Will Peeks mobile eye exam system take a bite out of developing world blindness?

According to the World Health Organization (WHO), 90% of the world’s 285 million visually impaired folks live in developing countries.
 The vast majority of visual impairment—of which 76% is due to uncorrected refractive errors and cataracts—can be avoided or corrected. But care is hard to come by in remote rural areas.
Mobile computing and miniature sensors may  change all that by putting high quality diagnostics in pockets for pennies.
Peek, a smartphone eye exam system, is a great example of the power of mobile medicine. Using a smartphone and an external clip-on device, Peek can perform simple vision tests, check for cataracts, and even scan the retina for disease.
Last year, we wrote about another mobile vision test called NETRA. Developed at MIT, NETRA, is an external device designed to measure nearsightedness, farsightedness, astigmatism, age-related blurriness, and pupillary distance. After trials side-by-side with traditional equipment in over 5,000 cases, NETRA says their device is as accurate as a $45,000 eye exam machine.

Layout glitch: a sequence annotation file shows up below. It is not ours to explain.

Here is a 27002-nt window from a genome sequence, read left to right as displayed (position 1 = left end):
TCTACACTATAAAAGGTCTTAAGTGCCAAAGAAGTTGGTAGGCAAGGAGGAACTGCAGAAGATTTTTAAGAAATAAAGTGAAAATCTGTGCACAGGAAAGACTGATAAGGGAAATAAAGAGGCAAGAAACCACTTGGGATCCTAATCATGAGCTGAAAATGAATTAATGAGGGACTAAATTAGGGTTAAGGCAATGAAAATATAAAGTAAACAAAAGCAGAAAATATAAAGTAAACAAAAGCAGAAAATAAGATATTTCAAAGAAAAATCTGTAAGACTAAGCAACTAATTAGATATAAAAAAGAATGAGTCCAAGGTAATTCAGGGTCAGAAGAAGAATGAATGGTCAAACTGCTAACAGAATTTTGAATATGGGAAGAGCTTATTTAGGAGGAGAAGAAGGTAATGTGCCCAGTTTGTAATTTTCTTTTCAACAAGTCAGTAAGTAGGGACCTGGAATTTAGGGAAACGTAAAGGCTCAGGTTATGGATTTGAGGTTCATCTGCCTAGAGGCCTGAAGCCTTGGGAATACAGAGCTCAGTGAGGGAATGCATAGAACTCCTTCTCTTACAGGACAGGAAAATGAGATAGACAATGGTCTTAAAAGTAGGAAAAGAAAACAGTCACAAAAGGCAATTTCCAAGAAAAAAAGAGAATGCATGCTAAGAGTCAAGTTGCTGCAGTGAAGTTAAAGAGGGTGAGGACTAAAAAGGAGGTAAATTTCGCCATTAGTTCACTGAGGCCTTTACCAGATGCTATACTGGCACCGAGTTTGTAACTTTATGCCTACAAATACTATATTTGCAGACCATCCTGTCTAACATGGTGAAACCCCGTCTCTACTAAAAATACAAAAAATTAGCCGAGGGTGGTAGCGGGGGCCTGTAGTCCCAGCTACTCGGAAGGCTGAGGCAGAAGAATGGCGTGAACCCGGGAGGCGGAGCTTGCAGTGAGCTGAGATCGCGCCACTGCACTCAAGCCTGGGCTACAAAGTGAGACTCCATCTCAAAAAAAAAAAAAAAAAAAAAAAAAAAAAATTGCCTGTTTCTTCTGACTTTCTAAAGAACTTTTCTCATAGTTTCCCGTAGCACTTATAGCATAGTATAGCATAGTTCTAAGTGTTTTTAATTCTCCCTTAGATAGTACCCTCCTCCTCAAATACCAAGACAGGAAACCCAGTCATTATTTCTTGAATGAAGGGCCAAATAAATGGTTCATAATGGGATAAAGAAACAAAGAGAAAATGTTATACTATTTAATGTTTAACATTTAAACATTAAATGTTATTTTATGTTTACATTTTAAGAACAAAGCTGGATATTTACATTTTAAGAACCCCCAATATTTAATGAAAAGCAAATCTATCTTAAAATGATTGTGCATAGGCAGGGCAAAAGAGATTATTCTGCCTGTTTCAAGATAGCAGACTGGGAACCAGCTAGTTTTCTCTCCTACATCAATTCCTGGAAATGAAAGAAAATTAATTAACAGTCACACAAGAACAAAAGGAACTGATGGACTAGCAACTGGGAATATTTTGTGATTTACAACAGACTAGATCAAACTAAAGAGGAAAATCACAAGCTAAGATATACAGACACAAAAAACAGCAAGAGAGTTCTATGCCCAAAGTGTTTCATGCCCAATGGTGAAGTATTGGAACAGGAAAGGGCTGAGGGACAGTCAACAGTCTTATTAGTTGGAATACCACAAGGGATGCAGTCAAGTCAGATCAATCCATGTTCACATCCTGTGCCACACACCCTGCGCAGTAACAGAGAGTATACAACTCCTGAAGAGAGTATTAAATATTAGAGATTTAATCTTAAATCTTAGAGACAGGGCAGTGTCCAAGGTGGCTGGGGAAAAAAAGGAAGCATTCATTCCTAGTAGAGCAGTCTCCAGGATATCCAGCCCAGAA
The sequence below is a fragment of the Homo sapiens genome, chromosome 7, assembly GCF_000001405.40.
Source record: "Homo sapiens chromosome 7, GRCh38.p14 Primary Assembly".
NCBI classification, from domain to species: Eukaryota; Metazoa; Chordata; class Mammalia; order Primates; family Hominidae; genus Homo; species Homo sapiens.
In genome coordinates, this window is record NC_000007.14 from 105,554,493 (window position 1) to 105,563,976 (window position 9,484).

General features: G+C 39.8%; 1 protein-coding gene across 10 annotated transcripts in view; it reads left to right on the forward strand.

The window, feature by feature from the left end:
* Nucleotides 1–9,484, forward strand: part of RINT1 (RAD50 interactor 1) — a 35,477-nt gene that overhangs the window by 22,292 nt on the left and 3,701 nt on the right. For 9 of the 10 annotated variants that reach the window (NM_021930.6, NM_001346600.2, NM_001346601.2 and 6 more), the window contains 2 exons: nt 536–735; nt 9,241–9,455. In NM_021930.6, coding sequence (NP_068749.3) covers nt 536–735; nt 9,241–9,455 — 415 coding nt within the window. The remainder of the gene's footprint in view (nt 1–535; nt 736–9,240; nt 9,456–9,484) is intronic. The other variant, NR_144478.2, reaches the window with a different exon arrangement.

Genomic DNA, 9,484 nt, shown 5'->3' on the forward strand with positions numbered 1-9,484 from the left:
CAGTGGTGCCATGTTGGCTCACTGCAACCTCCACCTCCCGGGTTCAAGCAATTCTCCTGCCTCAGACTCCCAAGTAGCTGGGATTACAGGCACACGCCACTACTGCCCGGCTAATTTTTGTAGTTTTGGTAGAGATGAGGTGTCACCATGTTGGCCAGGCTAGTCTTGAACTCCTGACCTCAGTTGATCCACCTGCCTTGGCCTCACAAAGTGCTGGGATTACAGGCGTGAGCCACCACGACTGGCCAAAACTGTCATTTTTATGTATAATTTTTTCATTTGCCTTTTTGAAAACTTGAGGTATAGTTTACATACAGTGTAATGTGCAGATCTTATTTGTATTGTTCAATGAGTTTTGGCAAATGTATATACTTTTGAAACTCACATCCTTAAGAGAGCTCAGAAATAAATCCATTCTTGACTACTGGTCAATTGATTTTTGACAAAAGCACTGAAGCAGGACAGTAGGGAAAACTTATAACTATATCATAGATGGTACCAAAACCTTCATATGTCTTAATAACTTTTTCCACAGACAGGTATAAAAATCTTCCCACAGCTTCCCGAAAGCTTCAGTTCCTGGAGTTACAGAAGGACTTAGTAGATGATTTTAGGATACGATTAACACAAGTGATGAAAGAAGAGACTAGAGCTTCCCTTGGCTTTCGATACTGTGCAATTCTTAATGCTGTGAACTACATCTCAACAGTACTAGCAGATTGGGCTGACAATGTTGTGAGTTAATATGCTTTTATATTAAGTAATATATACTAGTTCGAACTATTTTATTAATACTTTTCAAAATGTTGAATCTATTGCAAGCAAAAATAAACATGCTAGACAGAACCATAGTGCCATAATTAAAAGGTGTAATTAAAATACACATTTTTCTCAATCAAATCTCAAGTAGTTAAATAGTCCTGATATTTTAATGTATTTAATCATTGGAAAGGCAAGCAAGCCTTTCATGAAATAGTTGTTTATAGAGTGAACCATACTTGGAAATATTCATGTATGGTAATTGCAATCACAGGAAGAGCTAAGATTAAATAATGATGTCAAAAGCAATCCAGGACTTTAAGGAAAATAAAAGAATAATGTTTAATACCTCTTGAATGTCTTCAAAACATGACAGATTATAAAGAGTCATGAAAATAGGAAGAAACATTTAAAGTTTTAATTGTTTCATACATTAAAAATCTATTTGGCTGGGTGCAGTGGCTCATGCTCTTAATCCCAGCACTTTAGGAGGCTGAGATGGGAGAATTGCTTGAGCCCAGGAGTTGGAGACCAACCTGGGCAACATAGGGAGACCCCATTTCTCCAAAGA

Like NETRA, Peek will use both mobile hardware and software to conduct eye exams. Unlike NETRA, Peek focuses on common, correctable eye diseases. The team hopes to diagnose a range of conditions—including cataracts, glaucoma, macular degeneration, diabetic retinopathy—as accurately as traditional eye exam equipment.